Magazine article The CPA Journal

Update on State Tax Issues before the U.S. Supreme Court

Magazine article The CPA Journal

Update on State Tax Issues before the U.S. Supreme Court

Article excerpt

(Editor's Note: In the March 1992 The CPA Journal, Daniel O'Connell in his article "U.S. Supreme Court Reviews State and Local Taxation Issues," gave the details of three state tax issues presently before the Supreme Court. The following article presents an update on two of the three issues based upon oral arguments before the Court.)

On January 22, 1992, oral arguments were presented to the U.S. Supreme Court in Dakota v. Quill Corporation (Doc. No. 91-194) and Wisconsin Department of Revenue v. William Wrigley, Jr. Co. (Doc. No. 91-119). Although it is not possible to predict from these hearings how the Court will ultimately decide, the questions presented and comments made by the Justices give indication of the scope of the issues involved and which facts or considerations they consider to be important.

BACKGROUND

In Quill, the Court is reviewing its 1967 landmark decision in National Bellas Hess, v. Illinois Department of Revenue (386 U.S. 753), which held that a state cannot constitutionally impose the duty to collect use tax on sales to residents where the seller's only contacts with the state are through the mail or by common carrier. A decision overturning Bellas Hess would adversely affect non-collecting mail-order companies as well as retailers and other multistate corporations that advertise and deliver property into states or localities in which they have no physical presence.

In Wrigley, the Court is reviewing the decision of the Wisconsin Supreme Court that the activities of Wrigley in Wisconsin did not exceed "solicitation" within the meaning of Public law 86-272 to enable Wisconsin to impose its corporate income tax. A reversal of this decision would clarify the boundaries of the income tax protection provided by this federal statute.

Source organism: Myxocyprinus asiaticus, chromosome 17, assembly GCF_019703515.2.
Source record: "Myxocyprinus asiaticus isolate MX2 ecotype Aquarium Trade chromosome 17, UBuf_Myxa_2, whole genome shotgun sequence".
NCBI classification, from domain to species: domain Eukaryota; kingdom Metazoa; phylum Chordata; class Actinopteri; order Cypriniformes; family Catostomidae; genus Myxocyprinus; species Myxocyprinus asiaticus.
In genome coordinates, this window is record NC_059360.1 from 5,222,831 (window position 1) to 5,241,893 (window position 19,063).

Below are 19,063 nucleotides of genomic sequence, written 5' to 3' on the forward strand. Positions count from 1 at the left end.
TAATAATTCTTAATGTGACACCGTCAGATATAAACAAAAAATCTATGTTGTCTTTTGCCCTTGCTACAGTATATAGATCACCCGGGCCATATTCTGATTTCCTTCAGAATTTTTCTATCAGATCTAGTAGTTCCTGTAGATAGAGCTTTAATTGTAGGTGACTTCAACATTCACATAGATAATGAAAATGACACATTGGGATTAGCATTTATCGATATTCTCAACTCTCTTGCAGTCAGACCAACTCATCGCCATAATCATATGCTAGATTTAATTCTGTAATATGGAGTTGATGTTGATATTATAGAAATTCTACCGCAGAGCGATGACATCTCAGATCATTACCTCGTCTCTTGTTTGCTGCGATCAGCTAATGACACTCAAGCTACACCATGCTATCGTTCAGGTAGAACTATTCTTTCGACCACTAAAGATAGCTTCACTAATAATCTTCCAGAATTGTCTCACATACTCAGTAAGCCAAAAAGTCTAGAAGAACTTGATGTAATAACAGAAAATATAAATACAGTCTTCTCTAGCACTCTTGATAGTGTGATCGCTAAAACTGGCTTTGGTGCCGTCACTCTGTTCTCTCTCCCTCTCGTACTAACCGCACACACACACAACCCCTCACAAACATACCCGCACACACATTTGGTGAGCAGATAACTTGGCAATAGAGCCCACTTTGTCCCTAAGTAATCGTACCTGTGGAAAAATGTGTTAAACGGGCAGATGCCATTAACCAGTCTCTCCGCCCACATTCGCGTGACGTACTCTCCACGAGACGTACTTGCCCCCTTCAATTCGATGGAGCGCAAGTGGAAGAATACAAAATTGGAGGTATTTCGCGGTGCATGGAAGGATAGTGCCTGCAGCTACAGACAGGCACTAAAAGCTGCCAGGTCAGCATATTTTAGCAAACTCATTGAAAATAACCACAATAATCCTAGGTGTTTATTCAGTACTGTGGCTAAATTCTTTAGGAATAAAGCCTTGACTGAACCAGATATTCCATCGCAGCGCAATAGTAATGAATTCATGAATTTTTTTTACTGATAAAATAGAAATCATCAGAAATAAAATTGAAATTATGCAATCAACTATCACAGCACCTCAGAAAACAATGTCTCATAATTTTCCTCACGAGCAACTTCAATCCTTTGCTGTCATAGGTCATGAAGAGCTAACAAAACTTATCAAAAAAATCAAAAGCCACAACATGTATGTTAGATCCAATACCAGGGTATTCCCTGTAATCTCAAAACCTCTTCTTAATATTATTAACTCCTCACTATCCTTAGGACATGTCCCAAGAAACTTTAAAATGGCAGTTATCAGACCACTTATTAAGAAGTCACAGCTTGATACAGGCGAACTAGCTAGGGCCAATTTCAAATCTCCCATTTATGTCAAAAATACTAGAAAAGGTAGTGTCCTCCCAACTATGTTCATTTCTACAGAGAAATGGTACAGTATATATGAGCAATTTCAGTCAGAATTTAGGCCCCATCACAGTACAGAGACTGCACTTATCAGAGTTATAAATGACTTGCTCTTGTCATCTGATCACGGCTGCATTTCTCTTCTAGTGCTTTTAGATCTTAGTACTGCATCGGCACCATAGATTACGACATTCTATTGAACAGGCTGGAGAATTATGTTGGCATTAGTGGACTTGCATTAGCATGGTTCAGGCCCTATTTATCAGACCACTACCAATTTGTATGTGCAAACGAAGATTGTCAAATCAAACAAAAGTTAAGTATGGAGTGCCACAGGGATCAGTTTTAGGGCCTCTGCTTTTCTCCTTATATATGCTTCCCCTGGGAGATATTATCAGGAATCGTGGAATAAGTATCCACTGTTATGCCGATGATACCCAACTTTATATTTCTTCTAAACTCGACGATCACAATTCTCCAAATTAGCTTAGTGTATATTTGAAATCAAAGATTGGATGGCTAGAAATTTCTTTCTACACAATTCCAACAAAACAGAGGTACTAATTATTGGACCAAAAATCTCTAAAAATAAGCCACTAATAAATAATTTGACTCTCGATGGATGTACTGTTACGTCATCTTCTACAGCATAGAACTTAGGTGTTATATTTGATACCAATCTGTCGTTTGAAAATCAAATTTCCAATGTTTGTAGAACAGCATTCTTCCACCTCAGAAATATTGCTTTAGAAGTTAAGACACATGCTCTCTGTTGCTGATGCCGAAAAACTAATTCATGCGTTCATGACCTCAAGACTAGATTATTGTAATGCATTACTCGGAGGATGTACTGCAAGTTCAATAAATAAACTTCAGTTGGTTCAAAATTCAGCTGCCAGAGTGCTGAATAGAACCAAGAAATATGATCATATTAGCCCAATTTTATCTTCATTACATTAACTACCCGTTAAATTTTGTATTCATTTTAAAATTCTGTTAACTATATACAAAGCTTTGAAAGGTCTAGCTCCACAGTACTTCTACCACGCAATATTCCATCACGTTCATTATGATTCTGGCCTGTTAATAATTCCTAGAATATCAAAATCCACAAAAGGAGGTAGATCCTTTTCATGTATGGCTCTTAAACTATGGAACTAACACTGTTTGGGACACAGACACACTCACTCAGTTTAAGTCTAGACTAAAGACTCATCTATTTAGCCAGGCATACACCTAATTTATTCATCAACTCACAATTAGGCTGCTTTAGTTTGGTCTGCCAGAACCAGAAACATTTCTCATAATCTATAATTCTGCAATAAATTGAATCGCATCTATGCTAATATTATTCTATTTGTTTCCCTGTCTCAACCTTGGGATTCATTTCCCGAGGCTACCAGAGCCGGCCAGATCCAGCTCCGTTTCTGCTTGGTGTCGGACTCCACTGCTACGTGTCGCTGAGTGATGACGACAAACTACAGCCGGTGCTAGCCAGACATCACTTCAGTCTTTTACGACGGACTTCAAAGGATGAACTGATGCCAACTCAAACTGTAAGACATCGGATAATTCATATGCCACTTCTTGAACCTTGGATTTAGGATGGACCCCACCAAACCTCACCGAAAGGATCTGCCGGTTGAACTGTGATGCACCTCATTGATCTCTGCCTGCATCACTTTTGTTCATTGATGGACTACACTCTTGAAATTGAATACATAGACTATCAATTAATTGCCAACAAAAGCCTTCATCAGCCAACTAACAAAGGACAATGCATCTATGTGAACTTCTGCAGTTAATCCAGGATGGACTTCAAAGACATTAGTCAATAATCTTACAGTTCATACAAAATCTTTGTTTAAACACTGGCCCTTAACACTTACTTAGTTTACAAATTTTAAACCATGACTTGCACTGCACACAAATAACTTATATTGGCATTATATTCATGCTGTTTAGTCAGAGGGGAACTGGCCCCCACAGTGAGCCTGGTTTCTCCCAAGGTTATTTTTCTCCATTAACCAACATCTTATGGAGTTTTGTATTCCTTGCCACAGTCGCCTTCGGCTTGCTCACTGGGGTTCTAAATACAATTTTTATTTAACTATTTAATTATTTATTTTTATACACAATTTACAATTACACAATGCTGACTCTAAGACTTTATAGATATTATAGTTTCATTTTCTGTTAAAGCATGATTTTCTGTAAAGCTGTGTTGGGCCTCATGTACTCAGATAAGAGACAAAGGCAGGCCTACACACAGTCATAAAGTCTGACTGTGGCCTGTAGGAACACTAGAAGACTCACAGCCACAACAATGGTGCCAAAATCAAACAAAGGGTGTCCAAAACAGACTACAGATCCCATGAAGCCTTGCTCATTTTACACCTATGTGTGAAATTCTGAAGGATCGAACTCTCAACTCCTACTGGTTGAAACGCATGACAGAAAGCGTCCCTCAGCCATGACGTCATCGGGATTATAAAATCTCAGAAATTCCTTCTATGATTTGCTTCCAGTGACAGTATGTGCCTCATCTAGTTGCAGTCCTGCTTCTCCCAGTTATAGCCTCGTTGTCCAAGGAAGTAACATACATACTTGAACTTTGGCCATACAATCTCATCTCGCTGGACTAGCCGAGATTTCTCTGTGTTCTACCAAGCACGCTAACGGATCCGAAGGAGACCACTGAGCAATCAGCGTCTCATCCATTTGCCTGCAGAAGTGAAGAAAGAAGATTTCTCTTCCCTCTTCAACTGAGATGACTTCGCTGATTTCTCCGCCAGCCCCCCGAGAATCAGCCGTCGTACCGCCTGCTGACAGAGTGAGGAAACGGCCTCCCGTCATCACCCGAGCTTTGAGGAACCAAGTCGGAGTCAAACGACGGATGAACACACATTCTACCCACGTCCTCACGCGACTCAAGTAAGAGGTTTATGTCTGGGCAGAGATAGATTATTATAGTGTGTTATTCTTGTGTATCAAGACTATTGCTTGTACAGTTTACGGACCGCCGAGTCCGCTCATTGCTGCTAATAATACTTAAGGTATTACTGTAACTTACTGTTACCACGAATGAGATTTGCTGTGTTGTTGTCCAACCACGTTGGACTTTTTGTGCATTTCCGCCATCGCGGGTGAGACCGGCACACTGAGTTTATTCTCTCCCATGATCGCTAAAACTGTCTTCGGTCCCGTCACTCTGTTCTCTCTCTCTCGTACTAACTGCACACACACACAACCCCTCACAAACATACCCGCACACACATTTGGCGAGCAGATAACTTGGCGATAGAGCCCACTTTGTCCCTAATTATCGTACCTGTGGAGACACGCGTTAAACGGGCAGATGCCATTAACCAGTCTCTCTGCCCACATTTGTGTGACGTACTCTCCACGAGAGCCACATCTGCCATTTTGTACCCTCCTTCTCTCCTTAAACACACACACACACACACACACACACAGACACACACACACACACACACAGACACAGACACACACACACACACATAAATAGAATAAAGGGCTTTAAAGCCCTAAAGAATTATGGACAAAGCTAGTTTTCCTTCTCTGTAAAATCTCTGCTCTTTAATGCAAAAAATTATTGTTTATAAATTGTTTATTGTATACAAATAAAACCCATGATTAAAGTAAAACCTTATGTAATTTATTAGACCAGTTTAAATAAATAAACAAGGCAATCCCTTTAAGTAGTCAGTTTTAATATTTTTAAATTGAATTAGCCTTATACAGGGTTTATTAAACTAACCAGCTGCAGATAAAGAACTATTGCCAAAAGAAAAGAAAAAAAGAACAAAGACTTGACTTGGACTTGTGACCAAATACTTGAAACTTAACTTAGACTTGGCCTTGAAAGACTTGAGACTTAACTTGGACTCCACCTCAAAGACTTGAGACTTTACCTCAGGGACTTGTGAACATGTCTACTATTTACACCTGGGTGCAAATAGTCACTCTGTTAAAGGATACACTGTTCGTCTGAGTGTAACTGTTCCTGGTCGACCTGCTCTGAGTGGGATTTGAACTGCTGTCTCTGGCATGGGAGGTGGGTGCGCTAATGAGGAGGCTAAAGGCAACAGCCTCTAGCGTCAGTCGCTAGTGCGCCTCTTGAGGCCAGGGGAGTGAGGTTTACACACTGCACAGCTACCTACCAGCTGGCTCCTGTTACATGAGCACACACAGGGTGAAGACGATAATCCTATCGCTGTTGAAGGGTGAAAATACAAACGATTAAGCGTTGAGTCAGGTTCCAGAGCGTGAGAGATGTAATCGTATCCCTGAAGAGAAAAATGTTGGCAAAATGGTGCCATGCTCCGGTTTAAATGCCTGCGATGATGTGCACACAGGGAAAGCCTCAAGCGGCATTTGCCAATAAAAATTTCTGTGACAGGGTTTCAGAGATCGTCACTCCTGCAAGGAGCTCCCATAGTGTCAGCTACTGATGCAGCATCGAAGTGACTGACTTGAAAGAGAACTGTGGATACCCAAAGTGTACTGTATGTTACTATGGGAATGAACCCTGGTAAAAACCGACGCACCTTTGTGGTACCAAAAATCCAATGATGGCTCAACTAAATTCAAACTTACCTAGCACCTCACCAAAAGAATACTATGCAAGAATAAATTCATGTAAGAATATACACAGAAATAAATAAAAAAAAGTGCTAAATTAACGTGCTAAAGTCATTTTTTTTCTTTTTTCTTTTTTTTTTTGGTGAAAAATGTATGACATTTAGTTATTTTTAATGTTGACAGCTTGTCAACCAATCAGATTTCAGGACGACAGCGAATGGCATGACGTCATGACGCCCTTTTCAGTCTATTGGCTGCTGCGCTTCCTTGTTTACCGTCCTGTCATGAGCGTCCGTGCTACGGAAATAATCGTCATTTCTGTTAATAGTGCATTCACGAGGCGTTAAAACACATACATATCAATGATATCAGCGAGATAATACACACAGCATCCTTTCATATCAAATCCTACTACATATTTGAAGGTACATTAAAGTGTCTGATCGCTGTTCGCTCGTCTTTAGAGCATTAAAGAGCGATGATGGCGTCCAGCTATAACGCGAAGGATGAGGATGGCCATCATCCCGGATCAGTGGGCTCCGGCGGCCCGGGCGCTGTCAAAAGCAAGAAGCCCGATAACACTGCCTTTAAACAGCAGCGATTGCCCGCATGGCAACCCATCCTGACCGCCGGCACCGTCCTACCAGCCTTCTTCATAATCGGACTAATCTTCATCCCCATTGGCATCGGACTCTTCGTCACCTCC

NORTH DAKOKTA V. QUILL CORPORATION

Of key importance in this hearing were the urgent requests by Justices Kennedy and O'Connor that Quill's counsel clarify whether he was relying on the Interstate Commerce Clause or the Due Process Clause in arguing that the collection requirement was not constitutionally permitted. Upon clarification by counsel that he was arguing (at least primarily) that the imposition of collection responsibilities would unduly interfere with interstate commerce, Justice O'Connor confirmed that the issue is whether the tests established by Complete Auto Transit, Inc. v. Brady (430 U.S. 274, (1977)) permit the state to impose this duty. Complete Auto held that a state may impose a tax upon interstate commerce activities if the following requirements are satisfied:

1. The activity has substantial nexus to the state;

2. The tax is fairly apportioned;

3. The tax does not discriminate against interstate commerce; and

4. The tax is fairly related to the services provided by the state.

The crucial determination, therefore, is whether the regular or systematic solicitation of a consumer market without substantial physical contacts satisfies all of these requirements. The refinement of this issue may imply that due process considerations are satisfied by the economic exploitation of a marketplace through the mail or by common carrier. Justice White confirmed that North Dakota could subject Quill to personal (non-tax) jurisdiction in its courts to defend actions relating to the products sold.

Justice O'Connor was clearly concerned, however, that any decision overturning Bellas Hess could have retroactive effect and noted that Congress (in which the Constitution vests exclusive authority to regulate interstate commerce) was better suited to formulate a prospective-only rule of law. …

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